The Soup Sisters Family Cookbook – Review

In 2009 The Soup Sisters was founded to deliver nutritious and comforting soup to women and children in need. Their first cookbook, Soup Sisters CookbookThe Soup Sisters Family Cookbook - Review, was produced in 2012. Shortly thereafter in 2014, the second book, Soup Sisters and Broth BrothersThe Soup Sisters Family Cookbook - Review, was released and now this is the third in the series.

This new addition, The Soup Sisters Family CookbookThe Soup Sisters Family Cookbook - Review, features recipes from chefs, food professionals, soup sisters, and children. The brief introduction “Soup Comes Full Circle” even includes letters from children who participated.

In the “Getting Started” section you get the basics of what you will need for the soups. For example, Pantry Essentials, Essential Equipment, information on Prepping, even Kitchen Safety.

With “Stocking” you get several recipes on how to create chicken, turkey, beef, fish, vegetable stocks. Also information on chilling in storing soup and stock.

Recipe chapters include:

  • Garden Growing
  • Magic Beans
  • Noodling Around
  • The Main Event
  • Chill Out

Throughout the book, you will see various icons serving to highlight those recipes which are vegetarian, vegan, gluten-free, and also icons indicating helpful hands, or a story to Patel that comes from the person who contributed the recipe.

Each recipe contains the name of the contributor as well as a brief description of the recipe or where it came from. The recipes are all very straightforward and although with all soups they do take time, these recipes are not overly complicated.

Only about 40% of the recipes have a picture. The pictures are gorgeous and are either on the page with the recipe, the facing page, or are labeled with the name of the recipe and the page number. That makes identifying the recipe you want so much easier.

At the end of the recipes is a section with a brief introduction to each of the child chefs who contributed recipes along with the page number of their contribution. I found this is especially enjoyable, and brings a little closer to each of the contributors.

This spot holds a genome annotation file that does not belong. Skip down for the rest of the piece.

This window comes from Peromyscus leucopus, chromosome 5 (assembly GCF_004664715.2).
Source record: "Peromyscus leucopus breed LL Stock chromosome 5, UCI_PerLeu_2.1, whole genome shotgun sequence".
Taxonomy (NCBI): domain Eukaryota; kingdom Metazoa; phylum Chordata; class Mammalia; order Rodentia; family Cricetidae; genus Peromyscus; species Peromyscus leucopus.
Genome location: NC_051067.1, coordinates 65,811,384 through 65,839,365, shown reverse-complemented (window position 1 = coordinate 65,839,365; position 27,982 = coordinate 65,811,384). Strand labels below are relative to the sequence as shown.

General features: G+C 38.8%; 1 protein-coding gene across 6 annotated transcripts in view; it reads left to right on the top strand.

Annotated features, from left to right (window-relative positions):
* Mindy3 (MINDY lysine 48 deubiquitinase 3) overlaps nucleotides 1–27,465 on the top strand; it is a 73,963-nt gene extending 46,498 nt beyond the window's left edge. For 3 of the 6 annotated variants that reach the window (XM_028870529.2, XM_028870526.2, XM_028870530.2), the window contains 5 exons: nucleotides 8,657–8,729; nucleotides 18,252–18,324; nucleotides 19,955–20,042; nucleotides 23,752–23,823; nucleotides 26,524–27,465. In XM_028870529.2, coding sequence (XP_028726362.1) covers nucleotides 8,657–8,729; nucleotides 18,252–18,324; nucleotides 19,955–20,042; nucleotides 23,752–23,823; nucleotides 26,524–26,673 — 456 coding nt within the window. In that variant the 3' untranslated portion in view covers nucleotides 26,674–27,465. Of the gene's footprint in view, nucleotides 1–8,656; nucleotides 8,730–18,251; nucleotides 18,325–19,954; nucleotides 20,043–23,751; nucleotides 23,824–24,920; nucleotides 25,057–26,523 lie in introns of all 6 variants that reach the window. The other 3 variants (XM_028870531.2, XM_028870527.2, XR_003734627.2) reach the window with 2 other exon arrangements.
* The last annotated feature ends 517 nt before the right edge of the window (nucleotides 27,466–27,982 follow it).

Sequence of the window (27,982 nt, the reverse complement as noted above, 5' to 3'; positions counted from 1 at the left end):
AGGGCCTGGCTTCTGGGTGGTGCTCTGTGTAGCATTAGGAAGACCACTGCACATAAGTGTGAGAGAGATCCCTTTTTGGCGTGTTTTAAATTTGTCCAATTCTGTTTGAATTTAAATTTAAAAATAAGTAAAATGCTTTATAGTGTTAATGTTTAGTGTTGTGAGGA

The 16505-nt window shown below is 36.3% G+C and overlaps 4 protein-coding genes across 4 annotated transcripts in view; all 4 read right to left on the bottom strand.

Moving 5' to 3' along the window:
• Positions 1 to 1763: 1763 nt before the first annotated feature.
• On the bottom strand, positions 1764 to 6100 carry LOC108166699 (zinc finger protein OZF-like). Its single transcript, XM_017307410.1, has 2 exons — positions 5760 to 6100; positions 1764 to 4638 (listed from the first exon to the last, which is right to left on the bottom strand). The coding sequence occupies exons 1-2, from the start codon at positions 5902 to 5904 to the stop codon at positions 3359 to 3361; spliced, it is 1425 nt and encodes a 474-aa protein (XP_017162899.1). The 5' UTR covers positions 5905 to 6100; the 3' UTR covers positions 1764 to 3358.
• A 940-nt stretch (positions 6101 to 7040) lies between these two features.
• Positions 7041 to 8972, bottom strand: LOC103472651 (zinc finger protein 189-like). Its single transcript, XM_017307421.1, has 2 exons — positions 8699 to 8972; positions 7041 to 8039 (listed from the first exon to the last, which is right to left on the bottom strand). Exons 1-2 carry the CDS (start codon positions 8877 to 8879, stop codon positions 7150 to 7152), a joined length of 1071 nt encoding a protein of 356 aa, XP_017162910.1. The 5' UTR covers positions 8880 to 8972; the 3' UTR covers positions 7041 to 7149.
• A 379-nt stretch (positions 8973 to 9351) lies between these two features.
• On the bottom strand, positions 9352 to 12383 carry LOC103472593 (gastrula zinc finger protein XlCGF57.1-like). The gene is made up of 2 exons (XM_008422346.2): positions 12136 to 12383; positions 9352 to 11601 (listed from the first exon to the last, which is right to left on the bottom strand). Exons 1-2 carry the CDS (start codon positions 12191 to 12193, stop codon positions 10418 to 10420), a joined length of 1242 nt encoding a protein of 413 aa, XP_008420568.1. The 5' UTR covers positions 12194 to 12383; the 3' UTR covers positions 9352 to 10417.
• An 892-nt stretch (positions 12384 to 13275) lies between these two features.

Strongly Recommended

It is been such a short time since Soup Sisters began but their progress is impressive. They have nearly 30 chapters across Canada and are now making themselves known in the US. There can’t be anything more important than making sure children have enough food to eat. By purchasing this cookbook or any in the series you are helping to support their efforts. Even if this were not the case though, I would strongly recommend this cookbook to anyone who wants a lovely soup. The variety is excellent and the recipes are very approachable.

Because I do love my mushrooms, I included the “Go Wild Mushroom Soup”. Enjoy!

The Soup Sisters Family Cookbook - Review
The Soup Sisters Family Cookbook - Review

Go Wild Mushroom Soup

Nora Pouillon
Author inch chef and owner of Restaurant Nora, Washington, DC


This is one of our family favorites. My mother often made it after we went mushroom hunting in the woods in the Austrian countryside near where I grew up.


Vegetarian, Gluten-free

The Soup Sisters Family Cookbook - Review
The Soup Sisters Family Cookbook - Review

Go Wild Mushroom Soup

Nora Pouillon
Author inch chef and owner of Restaurant Nora, Washington, DC


This is one of our family favorites. My mother often made it after we went mushroom hunting in the woods in the Austrian countryside near where I grew up.


Vegetarian, Gluten-free

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Makes Servings
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Ingredients
Makes Servings
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Ingredients
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Instructions
  1. In a large saucepan, heat the oil over medium heat. Add the onion and cook, stirring often, until the onion has softened, about four minutes. Add the garlic and cook to soften.
  2. Add the mushrooms, celery, leek, and carrot. Cook, stirring often, until the mushrooms start to soften, about four minutes.
  3. At stock and tamari and bring to boil over medium – high heat. Reduce the heat to medium – low and simmer, covered, until all the vegetables are tender, about 10 to 15 minutes.
  4. Remove the pot from the heat and cool the soup. Using a blender, a food processor, for an immersion blender, blend the soup until smooth. Season with salt and pepper to taste.
  5. Reheat to serve. Ladle the soup into warm balls. Garnish each serving with a dollop of crème fraîche and sprinkle with chopped parsley.The Soup Sisters Family Cookbook - Review
Notes

Tamari is a type of Japanese soy sauce without wheat, making it gluten-free. If you can't find it in the Asian section of your supermarket, substitute regular soy sauce.

We often make this soup at my restaurant, Nora, when we have accumulated enough trimmings and stems leftover from her other wild mushroom dishes; that way we don't waste any food and we make economical use of the trimmings. to enhance the mushroom flavor even more, soak some dried porcini for 20 minutes, then drain and add to the soup along with the fresh mushrooms.

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